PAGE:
Posts Tagged ‘portugal’
A green-yellow mist descends on the footballing community when Brazil trots out onto the pitch. A ten-yard sideways pass will be rolled gently from centre-back to centre-back and the watching commentators will gasp as if nothing as beautiful has ever been executed in the history of the game. Brazil play football like the rest of the world. Just better.
Sven-Goran Eriksson will be hoping to reconstruct his reputation which disintegrated the moment he admitted he’d only watched Theo Walcott on tape before selecting him for his World Cup squad in 2006. As far as I am aware, Sven has made a promising start to his campaign with the Ivory Coast by not picking an untried 17-year-old from the second tier of the domestic game. Or the deuxieme division as they call it over there. Will miss Didier Drogba, who fractured his elbow in the build-up. As some Premiership defenders will testify, he needs that elbow.
North Korea will write the most surprising section of World Cup history to date if they proceed forth from the ‘Group of Death’ or in their case, the ‘Group of Certain Death’. Spies in Pyongyang have reported that the state have banned all live coverage of North’s Korea games and only showing highlights of the matches which they win. Which probably means they’ll be broadcasting a lot of Morecambe and Wise repeats.
Portugal have readily accepted the mantle of dastardly dartboard fodder for English fans, having knocked them out of the last two tournaments they qualified for. Although possibly on the verge of re-invention. An e-mail went around my office today attached with pictures of the hunky Portuguese team which was greeted unilaterally with swoonsome sighs. I work in an office of girls by the way.
My memories of the ’86 tournament are sketchy at best. So this could be brief. I was living on a housing estate in Suffolk at the time, and most of my more vivid recollections are of playing British bulldog with an albino called Graham. As they would be. My retention has also been corroded by the trauma of a prolonged period of bed-wetting which had been precipitated by an unfortunate incident with a plastic tractor and an old woman with a mechanical larynx that made her sound like a Dalek’s aunt.
I found comfort in the pages of my Panini and a preview magazine featuring optimistic articles about English prospects in the competition. Any hope of victory seemed to have been expunged after the first two games against Portugal and Morocco, picking only one point and failing to score in either. Not that I saw any of England’s group matches, the time difference from Mexico meant that I’d long since gone upstairs to urinate on my bed linen.
My only companion on the estate was a Canadian emigre called Tom. Happily, for the sake of playground banter, his national side were even worse than mine, contriving to lose every game they played. Including to France, who I was rapidly developing a minor obsession with and their direct, fluid and above all foreign style of play. And their matches kicked off at a decent hour. I followed them all the way to the semi-final where they disappeared from the tournament and off the face of the footballing earth before sheepishly resurfacing in Euro ’96.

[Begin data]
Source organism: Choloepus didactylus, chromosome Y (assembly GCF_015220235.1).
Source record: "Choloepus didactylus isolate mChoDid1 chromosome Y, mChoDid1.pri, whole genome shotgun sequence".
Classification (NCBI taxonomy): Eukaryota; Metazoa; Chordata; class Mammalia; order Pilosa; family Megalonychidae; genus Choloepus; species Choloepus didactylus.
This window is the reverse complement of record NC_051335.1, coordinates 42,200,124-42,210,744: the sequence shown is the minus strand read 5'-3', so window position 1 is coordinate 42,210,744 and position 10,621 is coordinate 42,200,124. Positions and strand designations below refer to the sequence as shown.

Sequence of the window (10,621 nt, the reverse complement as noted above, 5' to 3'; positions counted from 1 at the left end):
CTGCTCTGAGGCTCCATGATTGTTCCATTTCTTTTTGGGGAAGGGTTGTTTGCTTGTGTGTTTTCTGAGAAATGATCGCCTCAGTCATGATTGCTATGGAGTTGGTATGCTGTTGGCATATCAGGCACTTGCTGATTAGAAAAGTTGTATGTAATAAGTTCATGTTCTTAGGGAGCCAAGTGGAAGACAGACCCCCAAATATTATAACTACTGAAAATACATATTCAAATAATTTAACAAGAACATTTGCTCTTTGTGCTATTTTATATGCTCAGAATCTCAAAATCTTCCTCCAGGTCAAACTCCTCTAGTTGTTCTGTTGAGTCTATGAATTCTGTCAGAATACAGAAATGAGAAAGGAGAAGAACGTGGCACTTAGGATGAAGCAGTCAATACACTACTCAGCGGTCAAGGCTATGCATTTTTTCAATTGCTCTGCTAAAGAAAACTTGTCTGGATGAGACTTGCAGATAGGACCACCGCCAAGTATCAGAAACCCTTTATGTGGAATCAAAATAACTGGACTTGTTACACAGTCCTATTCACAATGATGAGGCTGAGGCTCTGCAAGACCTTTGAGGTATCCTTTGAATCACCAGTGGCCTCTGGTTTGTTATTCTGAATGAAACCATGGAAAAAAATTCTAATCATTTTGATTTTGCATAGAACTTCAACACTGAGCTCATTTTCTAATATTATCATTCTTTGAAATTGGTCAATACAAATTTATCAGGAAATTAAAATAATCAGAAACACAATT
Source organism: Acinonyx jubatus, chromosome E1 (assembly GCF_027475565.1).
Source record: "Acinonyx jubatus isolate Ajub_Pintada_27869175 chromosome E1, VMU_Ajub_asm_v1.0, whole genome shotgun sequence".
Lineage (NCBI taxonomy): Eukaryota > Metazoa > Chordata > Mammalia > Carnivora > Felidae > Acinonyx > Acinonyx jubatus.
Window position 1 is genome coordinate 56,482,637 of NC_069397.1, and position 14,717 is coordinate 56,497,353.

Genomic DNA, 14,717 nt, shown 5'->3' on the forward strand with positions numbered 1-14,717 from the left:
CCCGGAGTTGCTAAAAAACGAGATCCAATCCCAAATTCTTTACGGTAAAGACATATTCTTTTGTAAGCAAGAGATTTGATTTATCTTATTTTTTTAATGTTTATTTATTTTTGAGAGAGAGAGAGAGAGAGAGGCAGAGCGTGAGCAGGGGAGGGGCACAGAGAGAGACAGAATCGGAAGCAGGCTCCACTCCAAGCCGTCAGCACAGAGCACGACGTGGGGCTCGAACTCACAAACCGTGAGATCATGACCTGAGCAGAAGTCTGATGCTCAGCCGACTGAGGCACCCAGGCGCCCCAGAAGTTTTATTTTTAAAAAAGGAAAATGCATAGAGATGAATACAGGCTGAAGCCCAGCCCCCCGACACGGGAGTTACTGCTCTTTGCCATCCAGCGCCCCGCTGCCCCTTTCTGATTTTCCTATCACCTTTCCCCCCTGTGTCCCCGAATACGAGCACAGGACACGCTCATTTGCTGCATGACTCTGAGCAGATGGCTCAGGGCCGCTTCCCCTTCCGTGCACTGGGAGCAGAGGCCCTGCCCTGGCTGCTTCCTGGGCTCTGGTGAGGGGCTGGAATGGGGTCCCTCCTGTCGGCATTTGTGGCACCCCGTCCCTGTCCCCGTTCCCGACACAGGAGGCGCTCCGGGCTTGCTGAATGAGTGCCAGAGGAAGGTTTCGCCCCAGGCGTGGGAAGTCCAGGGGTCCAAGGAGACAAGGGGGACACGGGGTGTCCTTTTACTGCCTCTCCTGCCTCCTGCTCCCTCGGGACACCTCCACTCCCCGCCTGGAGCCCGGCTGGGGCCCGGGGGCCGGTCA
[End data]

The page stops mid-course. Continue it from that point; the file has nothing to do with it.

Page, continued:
I had little interest in the other home nations. Northern Ireland departed without me even realising they were there in the first place. Scotland’s continued failure to reach the knock-out stages created an amusing subplot. They took the lead against the West Germans. Gordon Strachan’s oddly sensuous attempt to mount the advertising hoarding in celebration will remain with me forever. They then snubbed a lovely opportunity to progress by drawing with an absurdly savage Uruguayan side that were down to ten men inside two minutes. The group was won at pace by Denmark, another team to catch my admiring glance with their weird continental play.
I was certain the Danes were going to win the tournament. And then they got pummeled 5-1 by Spain in the second round. World Cup football is not like normal football.
England were accelerating and in the process creating the blueprint for latter World Cup performances. Founder against the minnows, excel against their betters, before taking their leave in epic style against some dark force of international football, in this case the evil Argies. I still maintain that Maradona’s second goal is actually an own goal by Terry Butcher. And as for his first, I had to ask my Dad after next morning’s headlines whether it had indeed been scored by the ‘Hand of God’. I was much more theologically open-minded in those days.
England’s defeat brought about a degeneration in my bed-wetting. My Mum had to take me to the doctors and they gave me a machine. It was a bit like a smoke alarm but for piss. Unfamiliar with the essence of the NHS, I questioned my Mum who the contraption belonged to. She replied Margaret Thatcher. I felt a bit bad. She probably needed it herself.
Together with an incentive scheme involving Toblerones the machine seemed to do the trick. I’ve been dry for about eight years now.
As for the tournament, the bastard Argentines went on to win. I remember the final, and the utter puzzlement when a player called Brown scored to put Argentina in the lead. World Cup football was confusing. Brilliant, but confusing.
So England have been handed a palatable draw in next year’s World Cup. But spare a thought for the North Koreans. They’ve been put into qualification blender with Brazil, Ivory Coast and Portugal. Which means they are precisely fucked.
But spies in Pyongyang have reported that the state are taking the totalitarian approach to sports broadcasting and banning all live coverage of North’s Korea games and only showing highlights of the matches which they win.
Looks like they’ll be showing a lot of Keeping Up Appearances repeats next summer.